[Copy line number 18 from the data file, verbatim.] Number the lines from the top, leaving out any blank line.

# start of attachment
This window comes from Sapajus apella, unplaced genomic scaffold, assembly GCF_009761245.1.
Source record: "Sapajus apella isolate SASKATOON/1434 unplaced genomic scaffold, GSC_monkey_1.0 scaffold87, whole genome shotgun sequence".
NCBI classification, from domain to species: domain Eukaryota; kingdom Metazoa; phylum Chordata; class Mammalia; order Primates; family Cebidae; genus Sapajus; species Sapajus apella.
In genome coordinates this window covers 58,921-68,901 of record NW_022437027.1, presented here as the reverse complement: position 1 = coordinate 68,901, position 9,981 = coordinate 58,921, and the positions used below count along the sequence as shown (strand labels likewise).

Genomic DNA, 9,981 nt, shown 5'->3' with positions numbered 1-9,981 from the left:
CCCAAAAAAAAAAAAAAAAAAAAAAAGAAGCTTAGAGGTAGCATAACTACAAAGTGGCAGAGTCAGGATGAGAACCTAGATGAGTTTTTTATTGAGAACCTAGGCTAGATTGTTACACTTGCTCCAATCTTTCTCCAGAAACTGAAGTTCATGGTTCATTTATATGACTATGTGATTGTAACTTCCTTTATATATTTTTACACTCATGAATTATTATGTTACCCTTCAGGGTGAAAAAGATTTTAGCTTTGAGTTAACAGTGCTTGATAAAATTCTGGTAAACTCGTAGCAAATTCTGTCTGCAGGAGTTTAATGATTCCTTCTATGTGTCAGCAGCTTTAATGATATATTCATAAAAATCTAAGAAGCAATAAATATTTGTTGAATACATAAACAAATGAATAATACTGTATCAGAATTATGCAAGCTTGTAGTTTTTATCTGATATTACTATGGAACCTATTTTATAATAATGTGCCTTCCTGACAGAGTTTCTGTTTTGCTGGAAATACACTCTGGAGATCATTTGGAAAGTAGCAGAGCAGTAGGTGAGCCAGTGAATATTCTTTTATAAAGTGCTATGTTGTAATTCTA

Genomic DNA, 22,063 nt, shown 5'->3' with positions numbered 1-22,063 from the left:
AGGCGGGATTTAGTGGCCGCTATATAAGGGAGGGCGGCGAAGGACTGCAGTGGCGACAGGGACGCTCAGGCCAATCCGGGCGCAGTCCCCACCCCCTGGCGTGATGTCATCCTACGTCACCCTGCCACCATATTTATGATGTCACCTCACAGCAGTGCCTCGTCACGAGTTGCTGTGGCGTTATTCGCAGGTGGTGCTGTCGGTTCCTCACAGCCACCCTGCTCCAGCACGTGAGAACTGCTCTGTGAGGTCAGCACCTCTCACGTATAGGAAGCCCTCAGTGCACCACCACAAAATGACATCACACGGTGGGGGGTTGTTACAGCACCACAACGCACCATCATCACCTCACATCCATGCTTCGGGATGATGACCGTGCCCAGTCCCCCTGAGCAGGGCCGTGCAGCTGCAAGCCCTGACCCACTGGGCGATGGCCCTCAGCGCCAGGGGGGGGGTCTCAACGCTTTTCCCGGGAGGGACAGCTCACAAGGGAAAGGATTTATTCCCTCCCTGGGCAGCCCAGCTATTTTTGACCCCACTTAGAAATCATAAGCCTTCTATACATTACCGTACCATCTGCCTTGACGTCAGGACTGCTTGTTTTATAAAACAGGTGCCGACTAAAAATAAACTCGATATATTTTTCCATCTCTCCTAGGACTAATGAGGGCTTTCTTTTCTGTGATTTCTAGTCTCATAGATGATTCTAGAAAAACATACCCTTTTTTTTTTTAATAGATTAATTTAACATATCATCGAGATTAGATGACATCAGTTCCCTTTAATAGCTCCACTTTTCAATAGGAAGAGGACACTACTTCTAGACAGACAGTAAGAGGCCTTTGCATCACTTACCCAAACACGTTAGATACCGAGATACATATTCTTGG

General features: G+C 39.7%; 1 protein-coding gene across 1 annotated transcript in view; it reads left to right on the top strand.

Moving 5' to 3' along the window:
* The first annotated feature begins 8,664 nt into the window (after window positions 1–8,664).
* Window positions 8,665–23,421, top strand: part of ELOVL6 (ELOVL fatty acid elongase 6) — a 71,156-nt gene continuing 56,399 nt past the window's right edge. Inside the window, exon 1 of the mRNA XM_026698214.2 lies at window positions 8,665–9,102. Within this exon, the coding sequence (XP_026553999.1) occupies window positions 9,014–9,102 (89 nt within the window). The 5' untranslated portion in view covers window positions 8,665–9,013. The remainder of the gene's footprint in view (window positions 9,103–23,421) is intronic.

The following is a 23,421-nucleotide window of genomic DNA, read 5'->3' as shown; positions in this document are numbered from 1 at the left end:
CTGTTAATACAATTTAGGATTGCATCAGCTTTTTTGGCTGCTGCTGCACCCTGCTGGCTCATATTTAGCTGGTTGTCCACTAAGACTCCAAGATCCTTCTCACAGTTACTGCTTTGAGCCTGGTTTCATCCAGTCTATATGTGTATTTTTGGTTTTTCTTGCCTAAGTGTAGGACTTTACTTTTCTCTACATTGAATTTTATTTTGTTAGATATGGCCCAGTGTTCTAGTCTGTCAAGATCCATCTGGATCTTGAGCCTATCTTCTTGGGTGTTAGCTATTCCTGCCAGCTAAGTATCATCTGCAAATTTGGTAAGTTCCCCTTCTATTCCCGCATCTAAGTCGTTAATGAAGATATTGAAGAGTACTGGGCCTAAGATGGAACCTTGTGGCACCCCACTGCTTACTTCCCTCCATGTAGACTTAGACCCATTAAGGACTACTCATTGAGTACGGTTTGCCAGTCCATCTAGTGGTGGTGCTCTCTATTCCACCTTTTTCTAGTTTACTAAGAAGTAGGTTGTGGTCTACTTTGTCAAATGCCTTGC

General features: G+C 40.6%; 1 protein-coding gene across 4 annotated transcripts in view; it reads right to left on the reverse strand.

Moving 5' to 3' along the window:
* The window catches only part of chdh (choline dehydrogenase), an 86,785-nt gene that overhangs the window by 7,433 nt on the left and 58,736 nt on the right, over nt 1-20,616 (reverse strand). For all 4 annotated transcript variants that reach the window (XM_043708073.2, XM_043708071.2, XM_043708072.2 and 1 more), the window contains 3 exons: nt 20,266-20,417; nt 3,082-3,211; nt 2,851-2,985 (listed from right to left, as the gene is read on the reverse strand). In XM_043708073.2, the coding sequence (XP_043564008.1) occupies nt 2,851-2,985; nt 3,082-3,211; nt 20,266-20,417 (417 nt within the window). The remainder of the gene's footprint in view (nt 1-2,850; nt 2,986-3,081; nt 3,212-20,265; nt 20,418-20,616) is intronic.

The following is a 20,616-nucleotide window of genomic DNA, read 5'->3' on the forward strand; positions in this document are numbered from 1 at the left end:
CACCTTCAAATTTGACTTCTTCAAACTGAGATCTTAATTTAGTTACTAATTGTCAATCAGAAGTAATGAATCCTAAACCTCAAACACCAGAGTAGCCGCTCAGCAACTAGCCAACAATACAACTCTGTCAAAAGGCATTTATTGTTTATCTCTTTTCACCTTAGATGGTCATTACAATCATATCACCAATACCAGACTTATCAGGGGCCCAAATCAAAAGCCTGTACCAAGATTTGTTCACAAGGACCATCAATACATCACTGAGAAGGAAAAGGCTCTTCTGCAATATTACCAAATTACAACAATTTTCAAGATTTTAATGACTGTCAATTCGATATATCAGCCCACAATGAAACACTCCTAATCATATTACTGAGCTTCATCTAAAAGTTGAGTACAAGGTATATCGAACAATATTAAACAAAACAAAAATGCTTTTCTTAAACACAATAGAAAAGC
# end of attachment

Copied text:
The following is a 20,616-nucleotide window of genomic DNA, read 5'->3' on the forward strand; positions in this document are numbered from 1 at the left end: